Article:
CNN.com reported that NFL medical heads recently met to discuss brain injuries, which can seriously affect football players both short-term and long-term. Even without symptoms, neurologists warned at the meeting that blows to the head can be deceptively severe. One doctor at Johns Hopkins University stated that blows to the head “can lead to long-term consequences or later emergence of symptoms.” The doctor added that symptom severity is not a clear indicator of how badly the brain is injured.
The NFL has been accused in the past of minimizing evidence about the dangers of football concussions and blows to the head. One brain injury study showed that an average college football player endures nearly a thousand blows to the head during a season. Physicians opine that duress on the brain – such as over and over during a season – can accumulate over time. Some helmet technology allows for real-time monitoring of the impacts of hits to the head, which the Chicago brain injury attorneys at Levin & Perconti should be utilized. This is a serious problem – last year, CNN.com reported that dead athletes’ brains show serious damage from concussions.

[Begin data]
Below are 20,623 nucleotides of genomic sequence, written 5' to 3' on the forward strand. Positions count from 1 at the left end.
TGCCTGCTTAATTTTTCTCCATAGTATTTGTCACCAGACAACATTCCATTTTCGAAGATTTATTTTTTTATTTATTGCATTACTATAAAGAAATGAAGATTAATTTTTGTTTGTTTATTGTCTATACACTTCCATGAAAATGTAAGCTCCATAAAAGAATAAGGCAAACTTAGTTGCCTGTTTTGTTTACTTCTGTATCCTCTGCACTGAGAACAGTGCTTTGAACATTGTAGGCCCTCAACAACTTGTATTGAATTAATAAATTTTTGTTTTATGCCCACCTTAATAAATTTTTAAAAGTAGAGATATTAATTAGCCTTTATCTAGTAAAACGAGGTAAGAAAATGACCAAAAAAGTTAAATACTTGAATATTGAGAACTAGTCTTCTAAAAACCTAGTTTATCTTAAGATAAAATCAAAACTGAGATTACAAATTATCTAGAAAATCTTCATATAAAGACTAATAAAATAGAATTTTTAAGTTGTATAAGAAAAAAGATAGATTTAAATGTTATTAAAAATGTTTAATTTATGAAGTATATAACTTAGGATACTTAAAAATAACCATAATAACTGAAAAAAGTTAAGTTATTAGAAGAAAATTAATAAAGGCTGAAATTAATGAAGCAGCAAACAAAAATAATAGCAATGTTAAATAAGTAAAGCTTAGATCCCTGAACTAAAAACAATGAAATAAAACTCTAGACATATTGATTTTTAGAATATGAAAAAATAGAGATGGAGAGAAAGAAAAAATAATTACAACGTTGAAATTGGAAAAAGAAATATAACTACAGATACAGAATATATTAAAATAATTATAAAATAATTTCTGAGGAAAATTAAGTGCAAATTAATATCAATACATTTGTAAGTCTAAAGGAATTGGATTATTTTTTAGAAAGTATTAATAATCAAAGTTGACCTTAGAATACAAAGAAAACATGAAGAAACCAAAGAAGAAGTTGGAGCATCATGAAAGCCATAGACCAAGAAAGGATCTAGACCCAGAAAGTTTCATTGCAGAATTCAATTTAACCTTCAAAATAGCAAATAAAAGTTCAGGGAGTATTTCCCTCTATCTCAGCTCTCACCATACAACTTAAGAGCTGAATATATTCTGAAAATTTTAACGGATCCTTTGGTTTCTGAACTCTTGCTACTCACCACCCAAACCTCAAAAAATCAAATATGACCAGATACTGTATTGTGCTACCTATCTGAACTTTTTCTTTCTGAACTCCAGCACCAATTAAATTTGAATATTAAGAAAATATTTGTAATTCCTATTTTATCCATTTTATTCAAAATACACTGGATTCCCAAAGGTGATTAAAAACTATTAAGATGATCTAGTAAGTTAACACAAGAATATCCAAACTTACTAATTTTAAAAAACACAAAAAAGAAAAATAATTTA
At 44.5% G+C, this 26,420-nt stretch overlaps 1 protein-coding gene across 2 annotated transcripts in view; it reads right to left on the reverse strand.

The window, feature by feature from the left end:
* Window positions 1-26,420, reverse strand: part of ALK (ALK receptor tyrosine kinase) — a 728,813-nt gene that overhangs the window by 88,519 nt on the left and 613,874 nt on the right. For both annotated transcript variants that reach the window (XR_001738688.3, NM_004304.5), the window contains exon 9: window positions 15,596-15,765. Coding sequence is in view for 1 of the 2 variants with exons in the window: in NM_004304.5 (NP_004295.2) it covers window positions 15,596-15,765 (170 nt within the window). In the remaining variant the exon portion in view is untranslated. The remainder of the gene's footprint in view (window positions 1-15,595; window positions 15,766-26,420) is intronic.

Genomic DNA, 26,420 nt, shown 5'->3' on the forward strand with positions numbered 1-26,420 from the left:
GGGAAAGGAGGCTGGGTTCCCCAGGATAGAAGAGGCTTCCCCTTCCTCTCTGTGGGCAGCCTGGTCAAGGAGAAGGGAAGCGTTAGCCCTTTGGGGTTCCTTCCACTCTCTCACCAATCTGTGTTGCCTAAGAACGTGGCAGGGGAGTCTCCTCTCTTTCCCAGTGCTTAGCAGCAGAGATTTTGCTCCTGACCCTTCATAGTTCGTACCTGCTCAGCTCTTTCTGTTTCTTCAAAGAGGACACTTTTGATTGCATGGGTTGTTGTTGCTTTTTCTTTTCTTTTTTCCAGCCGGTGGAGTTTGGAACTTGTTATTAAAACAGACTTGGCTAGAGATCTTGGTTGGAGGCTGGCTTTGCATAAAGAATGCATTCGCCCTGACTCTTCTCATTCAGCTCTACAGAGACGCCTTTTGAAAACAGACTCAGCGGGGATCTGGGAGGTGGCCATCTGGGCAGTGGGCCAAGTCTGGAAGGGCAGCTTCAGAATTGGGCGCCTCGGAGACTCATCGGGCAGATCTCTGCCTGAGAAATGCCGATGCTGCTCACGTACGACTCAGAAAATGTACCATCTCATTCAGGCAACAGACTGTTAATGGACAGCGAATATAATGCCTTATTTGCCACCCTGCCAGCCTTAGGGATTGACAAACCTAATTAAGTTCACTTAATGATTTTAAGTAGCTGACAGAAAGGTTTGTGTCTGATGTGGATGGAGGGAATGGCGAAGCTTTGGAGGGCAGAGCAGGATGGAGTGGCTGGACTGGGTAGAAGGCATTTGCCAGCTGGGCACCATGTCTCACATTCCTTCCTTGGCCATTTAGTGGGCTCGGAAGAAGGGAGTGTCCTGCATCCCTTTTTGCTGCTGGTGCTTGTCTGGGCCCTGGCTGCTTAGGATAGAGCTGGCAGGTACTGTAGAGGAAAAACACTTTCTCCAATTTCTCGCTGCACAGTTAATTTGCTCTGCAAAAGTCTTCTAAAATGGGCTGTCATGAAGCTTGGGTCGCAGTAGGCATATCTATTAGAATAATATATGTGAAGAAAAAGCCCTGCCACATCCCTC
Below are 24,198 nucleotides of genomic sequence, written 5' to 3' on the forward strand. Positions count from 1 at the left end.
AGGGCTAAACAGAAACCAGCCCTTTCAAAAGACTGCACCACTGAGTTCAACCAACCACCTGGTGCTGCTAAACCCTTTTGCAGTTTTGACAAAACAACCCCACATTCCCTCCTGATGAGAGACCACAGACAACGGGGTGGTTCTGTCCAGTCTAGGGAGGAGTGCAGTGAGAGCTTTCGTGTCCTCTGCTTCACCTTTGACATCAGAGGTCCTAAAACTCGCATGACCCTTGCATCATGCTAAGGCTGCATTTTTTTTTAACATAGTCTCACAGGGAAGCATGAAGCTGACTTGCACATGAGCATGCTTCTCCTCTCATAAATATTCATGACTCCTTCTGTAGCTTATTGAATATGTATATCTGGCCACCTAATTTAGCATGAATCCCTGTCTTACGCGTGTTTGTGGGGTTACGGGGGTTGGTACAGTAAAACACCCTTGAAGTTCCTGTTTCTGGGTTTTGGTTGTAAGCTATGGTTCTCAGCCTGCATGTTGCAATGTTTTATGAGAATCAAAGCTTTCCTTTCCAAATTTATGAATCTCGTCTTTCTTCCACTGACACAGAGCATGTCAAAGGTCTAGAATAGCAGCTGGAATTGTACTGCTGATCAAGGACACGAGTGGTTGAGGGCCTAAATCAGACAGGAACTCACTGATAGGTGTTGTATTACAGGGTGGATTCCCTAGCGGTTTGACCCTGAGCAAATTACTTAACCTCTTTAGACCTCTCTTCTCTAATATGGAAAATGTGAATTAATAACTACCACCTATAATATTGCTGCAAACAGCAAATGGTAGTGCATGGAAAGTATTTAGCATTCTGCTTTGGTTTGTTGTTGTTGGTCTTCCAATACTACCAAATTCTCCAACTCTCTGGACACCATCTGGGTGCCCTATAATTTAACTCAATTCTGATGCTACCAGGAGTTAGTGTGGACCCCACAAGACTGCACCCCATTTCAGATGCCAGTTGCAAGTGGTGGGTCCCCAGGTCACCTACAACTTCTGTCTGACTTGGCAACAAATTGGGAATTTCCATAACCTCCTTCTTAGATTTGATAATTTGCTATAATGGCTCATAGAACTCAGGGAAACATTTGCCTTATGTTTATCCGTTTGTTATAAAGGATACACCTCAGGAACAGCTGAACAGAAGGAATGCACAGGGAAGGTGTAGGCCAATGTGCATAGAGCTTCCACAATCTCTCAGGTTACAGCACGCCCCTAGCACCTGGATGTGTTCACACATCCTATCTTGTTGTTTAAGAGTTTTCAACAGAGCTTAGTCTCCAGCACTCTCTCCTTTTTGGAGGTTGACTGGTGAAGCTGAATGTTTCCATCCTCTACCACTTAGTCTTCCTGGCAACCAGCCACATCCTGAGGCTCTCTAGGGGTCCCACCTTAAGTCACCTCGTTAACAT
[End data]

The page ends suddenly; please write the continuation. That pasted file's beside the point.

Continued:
During the meeting, four major topics were discussed, including (1) asymptomatic effects of blows to the head and their consequences, (2) head injuries and their relation to cognitive dementia, decline, and depression, (3) chronic traumatic encephalopathy, repeated head injury, and (4) how long it takes for the brain to recover after a significant hit. We hope that these topics remain on the forefront of NFL officials. In the meantime, players continue to take blows to the head and may be suffering long-term brain injuries.
Click the link to learn more about the brain injury meeting.